I am called Posta de Fenestra Sinestra (Window guard on the left) with my right arm tucked in close. We have no stability. One and the other search for deception. You will think I am going to attack with a downward cut, and I will turn my back foot and I will change my guard. Where I was in the left, I will enter in the right. And I am well placed to enter in the plays that come after.
Although they chamber their respective weapons on different sides, this posta is most clearly derived from posta di fenestra with the sword in two hands. The right hand directs the point of the weapon while the the left drives the power. As well as making cuts and breaks from this position, you are also well set up to deliver powerful thrusts. In this regard, it is functionally identical to posta serpentino lo soprano. All the players in the spear on foot section carry their spears from this posta, albeit on the other side of the body.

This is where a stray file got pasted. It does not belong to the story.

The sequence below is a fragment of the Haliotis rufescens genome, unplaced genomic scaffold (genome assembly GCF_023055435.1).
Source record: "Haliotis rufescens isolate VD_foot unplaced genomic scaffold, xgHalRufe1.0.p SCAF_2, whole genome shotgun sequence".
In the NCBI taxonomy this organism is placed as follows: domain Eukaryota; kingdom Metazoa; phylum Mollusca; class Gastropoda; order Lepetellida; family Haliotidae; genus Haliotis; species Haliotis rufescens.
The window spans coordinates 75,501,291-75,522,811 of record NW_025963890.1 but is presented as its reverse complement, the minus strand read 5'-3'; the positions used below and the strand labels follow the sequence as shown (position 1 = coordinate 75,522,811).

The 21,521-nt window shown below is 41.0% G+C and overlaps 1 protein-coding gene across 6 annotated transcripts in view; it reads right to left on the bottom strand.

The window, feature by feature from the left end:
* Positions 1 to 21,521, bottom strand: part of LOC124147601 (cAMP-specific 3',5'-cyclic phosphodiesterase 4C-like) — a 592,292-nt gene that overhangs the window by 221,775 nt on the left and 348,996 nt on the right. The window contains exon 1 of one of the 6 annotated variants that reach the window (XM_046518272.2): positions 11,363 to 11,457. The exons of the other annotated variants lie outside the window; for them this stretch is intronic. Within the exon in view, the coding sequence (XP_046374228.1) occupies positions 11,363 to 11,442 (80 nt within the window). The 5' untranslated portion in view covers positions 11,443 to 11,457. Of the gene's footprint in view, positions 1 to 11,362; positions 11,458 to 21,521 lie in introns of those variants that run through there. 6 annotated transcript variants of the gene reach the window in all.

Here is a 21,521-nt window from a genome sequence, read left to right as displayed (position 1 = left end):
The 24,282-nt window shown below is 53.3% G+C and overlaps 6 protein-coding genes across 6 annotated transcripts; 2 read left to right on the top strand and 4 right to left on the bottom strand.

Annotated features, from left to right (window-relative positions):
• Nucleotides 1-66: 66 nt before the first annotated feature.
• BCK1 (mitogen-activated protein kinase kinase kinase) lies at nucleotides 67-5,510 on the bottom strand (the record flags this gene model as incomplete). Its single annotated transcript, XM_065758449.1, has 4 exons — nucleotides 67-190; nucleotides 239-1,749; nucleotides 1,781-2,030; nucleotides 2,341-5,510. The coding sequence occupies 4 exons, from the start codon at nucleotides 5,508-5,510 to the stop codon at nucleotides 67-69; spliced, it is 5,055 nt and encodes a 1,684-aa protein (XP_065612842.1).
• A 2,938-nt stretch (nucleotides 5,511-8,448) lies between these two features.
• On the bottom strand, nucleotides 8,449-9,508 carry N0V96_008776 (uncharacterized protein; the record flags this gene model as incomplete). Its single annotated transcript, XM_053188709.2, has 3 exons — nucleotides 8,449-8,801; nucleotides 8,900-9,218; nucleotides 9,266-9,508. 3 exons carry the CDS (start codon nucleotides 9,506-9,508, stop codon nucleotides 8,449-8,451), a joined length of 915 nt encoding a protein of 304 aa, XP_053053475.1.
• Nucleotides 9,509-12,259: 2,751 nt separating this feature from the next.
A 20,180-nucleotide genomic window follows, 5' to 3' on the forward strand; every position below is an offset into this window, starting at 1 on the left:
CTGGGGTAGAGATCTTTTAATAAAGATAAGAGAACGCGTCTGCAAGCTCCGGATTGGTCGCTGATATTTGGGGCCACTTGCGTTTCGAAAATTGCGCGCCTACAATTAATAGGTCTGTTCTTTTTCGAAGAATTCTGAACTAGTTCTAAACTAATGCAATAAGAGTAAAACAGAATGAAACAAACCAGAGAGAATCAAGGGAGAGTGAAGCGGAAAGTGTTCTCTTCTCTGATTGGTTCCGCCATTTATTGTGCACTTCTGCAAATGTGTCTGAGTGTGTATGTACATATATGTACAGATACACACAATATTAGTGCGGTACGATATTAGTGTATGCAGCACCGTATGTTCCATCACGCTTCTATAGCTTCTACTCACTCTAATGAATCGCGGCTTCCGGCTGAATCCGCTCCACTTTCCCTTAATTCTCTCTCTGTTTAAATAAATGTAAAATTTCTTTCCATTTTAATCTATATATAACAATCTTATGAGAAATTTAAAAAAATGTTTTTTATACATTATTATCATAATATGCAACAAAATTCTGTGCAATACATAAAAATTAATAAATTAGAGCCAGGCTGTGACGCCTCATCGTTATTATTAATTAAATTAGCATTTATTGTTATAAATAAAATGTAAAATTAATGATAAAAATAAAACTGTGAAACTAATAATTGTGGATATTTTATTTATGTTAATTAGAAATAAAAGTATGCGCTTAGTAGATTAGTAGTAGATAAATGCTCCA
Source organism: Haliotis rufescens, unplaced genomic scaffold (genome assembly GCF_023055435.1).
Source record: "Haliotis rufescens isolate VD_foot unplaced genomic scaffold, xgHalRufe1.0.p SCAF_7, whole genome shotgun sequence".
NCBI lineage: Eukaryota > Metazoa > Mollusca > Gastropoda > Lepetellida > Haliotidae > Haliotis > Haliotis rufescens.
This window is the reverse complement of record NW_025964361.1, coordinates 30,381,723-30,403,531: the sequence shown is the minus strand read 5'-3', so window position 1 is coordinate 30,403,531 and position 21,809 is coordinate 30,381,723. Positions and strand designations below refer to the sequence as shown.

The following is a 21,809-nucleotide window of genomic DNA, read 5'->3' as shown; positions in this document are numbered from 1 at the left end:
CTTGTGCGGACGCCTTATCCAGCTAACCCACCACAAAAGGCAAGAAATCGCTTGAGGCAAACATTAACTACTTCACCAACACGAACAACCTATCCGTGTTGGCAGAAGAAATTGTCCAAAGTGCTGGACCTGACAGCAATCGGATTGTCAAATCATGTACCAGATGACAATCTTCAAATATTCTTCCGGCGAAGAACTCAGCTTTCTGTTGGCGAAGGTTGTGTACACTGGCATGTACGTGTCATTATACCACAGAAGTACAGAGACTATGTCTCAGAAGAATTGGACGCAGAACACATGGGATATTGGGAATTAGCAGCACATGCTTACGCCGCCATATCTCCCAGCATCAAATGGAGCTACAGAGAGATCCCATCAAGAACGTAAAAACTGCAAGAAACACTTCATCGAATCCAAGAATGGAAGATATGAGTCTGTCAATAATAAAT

Interestingly, the spear on foot section also shows us posta de fenestra sinestra, although there the arms are crossed. Crossing the arms emphasises the defensive aspect of this guard when used with a polearm. By stepping through as you sweep aside an incoming attack, you naturally transition to posta breve la serpentina and easily flow onto any of the pollaxe plays.
It is this ease of transition and testing the opponent that Fiore refers to in the text when he tells us this guard searches for deception. His description of feinting from the left and entering from the right is a clear practical example of this in action.
Posta de Fenestra, regardless of which side you chamber it, is held in place by the arms and shoulders. It is this removal from the bodies core which puts it in the unstable category of posta. This guard is ruled by transition and mobility.